Despite the above fact, the dining car was mentioned before railroads even built their first track in the United States. The man who mentioned this was Benjamin Dearborn, who had several different jobs at the time, wrote that “a network of railroads should be constructed that offered the choice of on-board meals”┬áto Congress.

An Erie Lackawanna Railroad dining car on their Chicago-Hoboken “Lake Cities” train in 1969.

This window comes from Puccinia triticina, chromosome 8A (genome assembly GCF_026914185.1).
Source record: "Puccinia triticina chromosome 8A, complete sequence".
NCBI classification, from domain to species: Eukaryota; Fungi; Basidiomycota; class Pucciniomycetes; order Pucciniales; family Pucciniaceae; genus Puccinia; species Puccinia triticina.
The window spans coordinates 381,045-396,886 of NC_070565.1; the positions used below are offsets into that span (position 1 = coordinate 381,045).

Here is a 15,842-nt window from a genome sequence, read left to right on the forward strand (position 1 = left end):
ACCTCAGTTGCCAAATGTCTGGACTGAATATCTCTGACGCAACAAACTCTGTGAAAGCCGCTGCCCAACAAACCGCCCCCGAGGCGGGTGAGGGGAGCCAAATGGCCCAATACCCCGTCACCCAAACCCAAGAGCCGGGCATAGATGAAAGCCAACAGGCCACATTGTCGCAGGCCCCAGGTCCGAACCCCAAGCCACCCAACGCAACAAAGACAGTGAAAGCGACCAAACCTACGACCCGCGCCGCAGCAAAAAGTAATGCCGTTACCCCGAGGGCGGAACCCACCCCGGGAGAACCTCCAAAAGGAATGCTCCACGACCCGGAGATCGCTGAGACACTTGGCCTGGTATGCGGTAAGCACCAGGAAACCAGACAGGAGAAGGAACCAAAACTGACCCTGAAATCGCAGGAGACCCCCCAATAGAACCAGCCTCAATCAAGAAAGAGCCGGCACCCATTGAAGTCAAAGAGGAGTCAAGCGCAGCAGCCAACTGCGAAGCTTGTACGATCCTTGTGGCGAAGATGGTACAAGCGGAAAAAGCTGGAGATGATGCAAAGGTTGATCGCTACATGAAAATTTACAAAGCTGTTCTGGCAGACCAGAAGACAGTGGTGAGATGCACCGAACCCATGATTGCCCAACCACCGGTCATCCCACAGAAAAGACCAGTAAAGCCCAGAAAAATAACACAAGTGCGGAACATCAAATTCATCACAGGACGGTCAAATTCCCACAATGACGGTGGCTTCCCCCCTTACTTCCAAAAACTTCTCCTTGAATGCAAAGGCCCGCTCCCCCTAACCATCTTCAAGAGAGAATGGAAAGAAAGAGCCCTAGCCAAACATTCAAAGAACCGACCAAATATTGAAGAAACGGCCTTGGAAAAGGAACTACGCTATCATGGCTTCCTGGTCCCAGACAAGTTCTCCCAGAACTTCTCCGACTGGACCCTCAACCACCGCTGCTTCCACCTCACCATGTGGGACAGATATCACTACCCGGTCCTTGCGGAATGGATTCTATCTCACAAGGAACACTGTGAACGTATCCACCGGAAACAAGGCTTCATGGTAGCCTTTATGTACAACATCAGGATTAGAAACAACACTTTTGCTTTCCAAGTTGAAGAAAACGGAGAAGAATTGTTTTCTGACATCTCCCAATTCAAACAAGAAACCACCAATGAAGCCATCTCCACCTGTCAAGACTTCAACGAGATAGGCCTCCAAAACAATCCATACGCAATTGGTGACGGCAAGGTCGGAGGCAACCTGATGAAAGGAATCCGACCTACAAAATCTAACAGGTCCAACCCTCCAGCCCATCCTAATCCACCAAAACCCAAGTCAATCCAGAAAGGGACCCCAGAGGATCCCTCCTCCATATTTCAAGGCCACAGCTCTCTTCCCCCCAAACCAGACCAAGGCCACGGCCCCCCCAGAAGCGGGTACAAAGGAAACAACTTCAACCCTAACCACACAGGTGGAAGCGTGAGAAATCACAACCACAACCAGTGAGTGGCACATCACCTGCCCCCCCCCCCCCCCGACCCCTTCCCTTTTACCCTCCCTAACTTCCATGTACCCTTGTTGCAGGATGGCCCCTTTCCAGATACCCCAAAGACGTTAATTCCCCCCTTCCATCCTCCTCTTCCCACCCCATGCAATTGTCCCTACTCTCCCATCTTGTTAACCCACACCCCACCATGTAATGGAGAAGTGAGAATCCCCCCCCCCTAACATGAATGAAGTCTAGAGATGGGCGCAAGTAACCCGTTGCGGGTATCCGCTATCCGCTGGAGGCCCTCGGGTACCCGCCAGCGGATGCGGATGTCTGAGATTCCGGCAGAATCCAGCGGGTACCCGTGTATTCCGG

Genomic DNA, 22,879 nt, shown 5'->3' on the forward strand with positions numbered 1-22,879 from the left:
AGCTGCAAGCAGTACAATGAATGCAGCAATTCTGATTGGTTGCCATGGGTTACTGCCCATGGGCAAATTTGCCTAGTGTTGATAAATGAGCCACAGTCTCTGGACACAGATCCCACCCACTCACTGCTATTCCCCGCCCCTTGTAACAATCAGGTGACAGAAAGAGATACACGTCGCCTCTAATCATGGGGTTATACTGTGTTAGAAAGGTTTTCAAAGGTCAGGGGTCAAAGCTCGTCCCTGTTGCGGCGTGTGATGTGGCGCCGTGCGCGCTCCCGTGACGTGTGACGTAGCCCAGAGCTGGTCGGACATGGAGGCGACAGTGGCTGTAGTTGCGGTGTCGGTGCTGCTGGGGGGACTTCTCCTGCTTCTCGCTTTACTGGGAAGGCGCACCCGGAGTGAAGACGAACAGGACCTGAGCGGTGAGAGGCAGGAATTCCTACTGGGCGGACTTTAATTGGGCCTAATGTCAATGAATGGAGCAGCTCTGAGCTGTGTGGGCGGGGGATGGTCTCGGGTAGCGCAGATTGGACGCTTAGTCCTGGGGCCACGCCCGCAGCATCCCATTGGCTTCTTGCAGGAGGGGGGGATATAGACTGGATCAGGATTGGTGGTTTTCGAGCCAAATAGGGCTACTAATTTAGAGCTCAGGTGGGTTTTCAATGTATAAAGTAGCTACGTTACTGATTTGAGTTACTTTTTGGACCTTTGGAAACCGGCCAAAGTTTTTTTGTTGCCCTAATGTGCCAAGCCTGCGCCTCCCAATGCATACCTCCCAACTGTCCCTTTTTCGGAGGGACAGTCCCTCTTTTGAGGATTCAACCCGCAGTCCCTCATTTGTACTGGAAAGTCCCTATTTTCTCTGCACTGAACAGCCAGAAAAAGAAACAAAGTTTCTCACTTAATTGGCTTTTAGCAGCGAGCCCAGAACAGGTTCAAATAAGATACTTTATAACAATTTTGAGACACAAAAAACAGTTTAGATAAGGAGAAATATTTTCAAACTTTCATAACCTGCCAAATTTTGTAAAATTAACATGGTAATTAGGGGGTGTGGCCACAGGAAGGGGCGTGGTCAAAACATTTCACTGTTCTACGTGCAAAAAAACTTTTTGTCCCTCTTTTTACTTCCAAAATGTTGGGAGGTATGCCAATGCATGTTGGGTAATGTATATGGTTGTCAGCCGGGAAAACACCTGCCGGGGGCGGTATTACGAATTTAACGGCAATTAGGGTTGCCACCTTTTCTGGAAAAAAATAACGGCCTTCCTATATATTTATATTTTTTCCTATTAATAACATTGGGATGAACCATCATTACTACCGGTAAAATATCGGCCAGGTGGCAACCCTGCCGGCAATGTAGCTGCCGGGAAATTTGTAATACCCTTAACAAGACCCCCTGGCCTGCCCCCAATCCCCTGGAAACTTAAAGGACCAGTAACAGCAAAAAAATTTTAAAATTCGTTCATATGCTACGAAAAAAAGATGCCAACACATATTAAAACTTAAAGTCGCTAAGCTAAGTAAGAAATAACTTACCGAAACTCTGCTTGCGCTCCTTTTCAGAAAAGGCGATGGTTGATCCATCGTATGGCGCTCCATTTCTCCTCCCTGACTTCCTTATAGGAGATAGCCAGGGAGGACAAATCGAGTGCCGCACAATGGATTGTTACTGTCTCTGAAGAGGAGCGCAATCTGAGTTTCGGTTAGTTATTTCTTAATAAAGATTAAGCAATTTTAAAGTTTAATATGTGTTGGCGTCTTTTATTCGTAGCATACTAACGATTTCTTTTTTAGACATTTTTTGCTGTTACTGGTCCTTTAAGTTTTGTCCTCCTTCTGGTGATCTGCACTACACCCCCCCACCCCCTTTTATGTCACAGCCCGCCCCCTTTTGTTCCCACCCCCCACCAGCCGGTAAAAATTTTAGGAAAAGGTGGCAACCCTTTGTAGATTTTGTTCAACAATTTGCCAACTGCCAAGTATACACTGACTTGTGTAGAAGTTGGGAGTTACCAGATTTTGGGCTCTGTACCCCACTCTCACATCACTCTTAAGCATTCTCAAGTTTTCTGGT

Even though dining cars are considered an essential service, they lost boatloads of money, largely due to the high staffing costs and limited seating in them. Despite this, the railroads still offered the service because they felt it was an important service that was necessary to attract passengers to the rails. When Amtrak took over passenger trains in the United States in 1971, they continued to offer full dining service with cooked-to-order food throughout the 1970’s. Beginning in the 1980’s, there would be periodic experiments on how to lose less money on dining cars. All of these experiments would fail, and Amtrak would go back to offering traditional dining. The most recent of these experiments was from 2018 – 2021, when Amtrak, under a mandate to eliminate food and beverage losses, tried “Flexible Dining” at first on long-distance trains east of Chicago, then expanding it to their western counterparts. The above mandate was repealed in 2020, and because this service was unpopular with passengers, Amtrak is in the process of bringing back Traditional Dining to the long distance trains.